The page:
Gov. Scott Walker stands behind 'aiming big' in his job creation goal
Walker voted Tuesday for the primary election at Jefferson Elementary School
Gov. Scott Walker, who has been known to swing by Cranky Al's doughnut shop after an election, had to skip his hometown tradition after he cast his ballot for the primary at 7 a.m. Tuesday morning at Jefferson Elementary School.
After answering questions at a news conference in the elementary school foyer, the Republican governor, up for re-election this fall, embarked on a day of "crisscrossing" the state to speak to voters about the contrast of "where we were four years ago," vs. today, and why voters should stand behind his job creation goal.
His plan was to visit Steven's Point Farm Technology Days Inc., and a Waukesha field office for an evening rally.
During the news conference at Jefferson, Walker defended his ambitious promise to create 250,000 private-sector jobs by the end of his four-year term. The actual number of jobs Walker has created is roughly 100,313, according to numbers crunched by PolitiFact Wisconsin in July.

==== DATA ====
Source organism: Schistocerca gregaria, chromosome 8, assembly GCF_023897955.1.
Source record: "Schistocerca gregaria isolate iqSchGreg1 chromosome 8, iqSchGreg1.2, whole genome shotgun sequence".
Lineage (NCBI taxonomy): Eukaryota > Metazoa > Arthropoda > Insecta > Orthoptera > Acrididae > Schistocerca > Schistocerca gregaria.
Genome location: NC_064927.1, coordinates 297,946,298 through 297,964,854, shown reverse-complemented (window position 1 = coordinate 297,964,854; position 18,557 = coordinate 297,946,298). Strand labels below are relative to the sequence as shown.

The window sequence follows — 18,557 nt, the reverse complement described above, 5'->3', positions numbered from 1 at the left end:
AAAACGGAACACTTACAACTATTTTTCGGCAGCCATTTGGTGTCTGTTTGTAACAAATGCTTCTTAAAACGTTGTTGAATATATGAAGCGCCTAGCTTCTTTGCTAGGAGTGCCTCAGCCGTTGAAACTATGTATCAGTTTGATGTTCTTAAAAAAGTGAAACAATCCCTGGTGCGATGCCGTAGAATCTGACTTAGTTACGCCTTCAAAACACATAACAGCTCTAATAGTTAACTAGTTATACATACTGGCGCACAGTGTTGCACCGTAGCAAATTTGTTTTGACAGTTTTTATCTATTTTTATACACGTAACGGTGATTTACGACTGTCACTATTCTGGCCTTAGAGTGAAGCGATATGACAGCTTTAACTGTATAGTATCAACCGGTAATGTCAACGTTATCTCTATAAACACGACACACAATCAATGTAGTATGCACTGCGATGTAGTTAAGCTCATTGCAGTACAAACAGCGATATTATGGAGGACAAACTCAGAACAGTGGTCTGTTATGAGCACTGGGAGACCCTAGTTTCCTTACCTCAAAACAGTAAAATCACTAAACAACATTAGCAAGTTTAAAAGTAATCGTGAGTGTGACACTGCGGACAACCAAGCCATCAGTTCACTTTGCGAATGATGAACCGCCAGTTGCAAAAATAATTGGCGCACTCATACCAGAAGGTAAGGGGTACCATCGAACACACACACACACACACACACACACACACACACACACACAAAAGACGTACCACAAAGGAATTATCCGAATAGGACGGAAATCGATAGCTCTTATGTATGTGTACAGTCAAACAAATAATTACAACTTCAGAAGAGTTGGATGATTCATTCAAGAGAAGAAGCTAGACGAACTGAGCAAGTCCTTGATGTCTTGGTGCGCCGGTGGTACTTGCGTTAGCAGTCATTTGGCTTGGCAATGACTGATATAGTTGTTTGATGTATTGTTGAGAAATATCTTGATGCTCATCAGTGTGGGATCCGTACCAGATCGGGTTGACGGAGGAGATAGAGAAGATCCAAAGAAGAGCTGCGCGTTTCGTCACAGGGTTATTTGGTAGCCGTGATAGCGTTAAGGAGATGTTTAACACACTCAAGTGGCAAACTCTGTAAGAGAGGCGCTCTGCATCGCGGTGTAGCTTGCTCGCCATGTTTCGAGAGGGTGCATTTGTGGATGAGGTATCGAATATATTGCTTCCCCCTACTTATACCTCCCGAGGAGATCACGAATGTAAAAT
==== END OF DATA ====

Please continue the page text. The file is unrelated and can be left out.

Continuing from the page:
"I don't think voters are going to turn around and penalize us for aiming big. Remember, we had to aim big to make up for the jobs that were lost in (former Gov.) Jim Doyle's last term," said Walker.
About 133,000 jobs and 27,000 business were lost during Doyle's term, which intersected with the recession.
Walker's Democratic challenger, Mary Burke, who was contested by Brett Hulsey, served as Doyle's commerce secretary from 2005 to 2007. She has been quoted as saying "I support Gov. Doyle's positions entirely." Walker has used her statement to link Burke to Doyle.
"If voters want to have a third term of Doyle and his policies, they should elect Mary Burke. But if voters, like me and others in the state were concerned four years ago that we were losing jobs, losing businesses, and losing opportunity in the state, then they should stick with us going forward," said Walker.
A new political advertisement rolling out this week will reflect the job growth under Walker's governorship. According to a Walker representative, the people featured in the advertisements are all "real people who have gotten a new job during the governor's term," the Journal Sentinel reported Monday, Aug. 11.
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